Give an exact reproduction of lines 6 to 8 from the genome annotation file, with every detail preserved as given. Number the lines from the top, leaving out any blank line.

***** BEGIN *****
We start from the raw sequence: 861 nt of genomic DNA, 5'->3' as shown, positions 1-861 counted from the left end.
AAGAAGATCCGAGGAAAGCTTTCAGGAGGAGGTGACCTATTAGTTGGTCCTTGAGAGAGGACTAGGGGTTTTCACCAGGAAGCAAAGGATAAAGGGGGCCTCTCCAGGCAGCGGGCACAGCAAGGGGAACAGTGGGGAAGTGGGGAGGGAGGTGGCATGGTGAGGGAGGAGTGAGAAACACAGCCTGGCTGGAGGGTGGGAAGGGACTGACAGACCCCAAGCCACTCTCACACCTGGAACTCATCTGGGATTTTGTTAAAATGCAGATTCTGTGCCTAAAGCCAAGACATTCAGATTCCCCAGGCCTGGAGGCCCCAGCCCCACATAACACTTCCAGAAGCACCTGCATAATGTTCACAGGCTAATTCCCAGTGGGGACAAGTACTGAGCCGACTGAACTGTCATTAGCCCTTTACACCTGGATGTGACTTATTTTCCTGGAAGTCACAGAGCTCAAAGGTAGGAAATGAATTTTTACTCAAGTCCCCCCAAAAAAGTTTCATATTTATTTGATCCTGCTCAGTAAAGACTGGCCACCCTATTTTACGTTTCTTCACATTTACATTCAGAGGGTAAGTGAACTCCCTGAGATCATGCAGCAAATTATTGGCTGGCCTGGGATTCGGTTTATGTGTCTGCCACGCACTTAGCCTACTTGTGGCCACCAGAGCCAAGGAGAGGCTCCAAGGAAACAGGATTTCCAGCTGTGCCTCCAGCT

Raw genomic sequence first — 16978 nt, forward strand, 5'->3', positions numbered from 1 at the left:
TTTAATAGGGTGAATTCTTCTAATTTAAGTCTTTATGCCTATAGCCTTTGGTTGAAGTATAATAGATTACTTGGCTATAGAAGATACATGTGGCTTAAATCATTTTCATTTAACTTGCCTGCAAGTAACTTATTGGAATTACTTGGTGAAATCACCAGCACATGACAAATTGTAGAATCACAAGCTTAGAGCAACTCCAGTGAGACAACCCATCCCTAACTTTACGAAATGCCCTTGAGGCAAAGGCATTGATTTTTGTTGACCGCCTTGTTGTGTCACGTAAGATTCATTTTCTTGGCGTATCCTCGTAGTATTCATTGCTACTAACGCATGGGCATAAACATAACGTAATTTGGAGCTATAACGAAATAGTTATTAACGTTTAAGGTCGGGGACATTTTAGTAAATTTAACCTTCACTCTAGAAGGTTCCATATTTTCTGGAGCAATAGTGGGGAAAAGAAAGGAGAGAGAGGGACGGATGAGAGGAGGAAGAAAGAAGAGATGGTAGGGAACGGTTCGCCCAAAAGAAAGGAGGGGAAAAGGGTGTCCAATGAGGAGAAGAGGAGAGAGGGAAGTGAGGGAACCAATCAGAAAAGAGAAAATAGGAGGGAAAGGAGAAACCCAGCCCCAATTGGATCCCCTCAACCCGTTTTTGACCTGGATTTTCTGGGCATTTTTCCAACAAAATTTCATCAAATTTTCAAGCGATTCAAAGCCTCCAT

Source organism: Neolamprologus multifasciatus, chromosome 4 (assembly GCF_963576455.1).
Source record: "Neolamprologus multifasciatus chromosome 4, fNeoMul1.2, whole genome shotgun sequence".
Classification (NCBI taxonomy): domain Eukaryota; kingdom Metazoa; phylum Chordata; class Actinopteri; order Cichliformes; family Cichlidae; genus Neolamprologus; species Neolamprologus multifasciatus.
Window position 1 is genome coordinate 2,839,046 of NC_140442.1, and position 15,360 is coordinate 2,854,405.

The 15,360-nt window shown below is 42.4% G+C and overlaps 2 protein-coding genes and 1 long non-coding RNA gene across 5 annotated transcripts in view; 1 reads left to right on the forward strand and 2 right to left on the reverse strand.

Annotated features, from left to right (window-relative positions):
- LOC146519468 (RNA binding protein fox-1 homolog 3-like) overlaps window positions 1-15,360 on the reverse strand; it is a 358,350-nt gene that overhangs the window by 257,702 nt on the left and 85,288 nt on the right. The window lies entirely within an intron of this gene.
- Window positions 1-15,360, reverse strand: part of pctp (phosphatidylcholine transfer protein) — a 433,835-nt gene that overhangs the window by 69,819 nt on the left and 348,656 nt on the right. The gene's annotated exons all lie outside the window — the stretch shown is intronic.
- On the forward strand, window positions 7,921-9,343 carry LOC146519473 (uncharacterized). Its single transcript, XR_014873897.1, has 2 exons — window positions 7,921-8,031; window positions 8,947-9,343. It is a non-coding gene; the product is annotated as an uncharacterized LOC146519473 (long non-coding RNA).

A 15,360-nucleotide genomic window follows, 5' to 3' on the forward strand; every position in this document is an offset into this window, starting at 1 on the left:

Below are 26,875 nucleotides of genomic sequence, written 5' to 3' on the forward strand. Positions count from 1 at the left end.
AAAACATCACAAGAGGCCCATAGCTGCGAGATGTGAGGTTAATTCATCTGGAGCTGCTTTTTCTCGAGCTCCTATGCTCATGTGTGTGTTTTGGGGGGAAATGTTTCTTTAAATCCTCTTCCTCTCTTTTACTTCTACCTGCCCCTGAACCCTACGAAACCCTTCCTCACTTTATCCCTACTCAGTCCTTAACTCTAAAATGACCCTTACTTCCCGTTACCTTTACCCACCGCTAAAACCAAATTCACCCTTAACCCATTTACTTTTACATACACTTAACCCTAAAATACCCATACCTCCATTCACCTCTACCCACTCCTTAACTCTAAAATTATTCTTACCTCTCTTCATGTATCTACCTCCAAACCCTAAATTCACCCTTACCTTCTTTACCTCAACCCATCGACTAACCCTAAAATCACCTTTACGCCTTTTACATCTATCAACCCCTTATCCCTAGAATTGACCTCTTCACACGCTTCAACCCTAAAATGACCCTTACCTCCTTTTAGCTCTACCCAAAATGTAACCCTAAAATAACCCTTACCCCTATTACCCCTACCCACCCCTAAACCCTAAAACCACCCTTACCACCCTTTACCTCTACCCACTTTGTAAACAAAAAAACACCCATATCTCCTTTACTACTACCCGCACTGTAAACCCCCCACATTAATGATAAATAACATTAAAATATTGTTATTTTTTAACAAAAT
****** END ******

Source record: "Neolamprologus multifasciatus chromosome 4, fNeoMul1.2, whole genome shotgun sequence".
Classification (NCBI taxonomy): domain Eukaryota; kingdom Metazoa; phylum Chordata; class Actinopteri; order Cichliformes; family Cichlidae; genus Neolamprologus; species Neolamprologus multifasciatus.
Window position 1 is genome coordinate 2,839,046 of NC_140442.1, and position 15,360 is coordinate 2,854,405.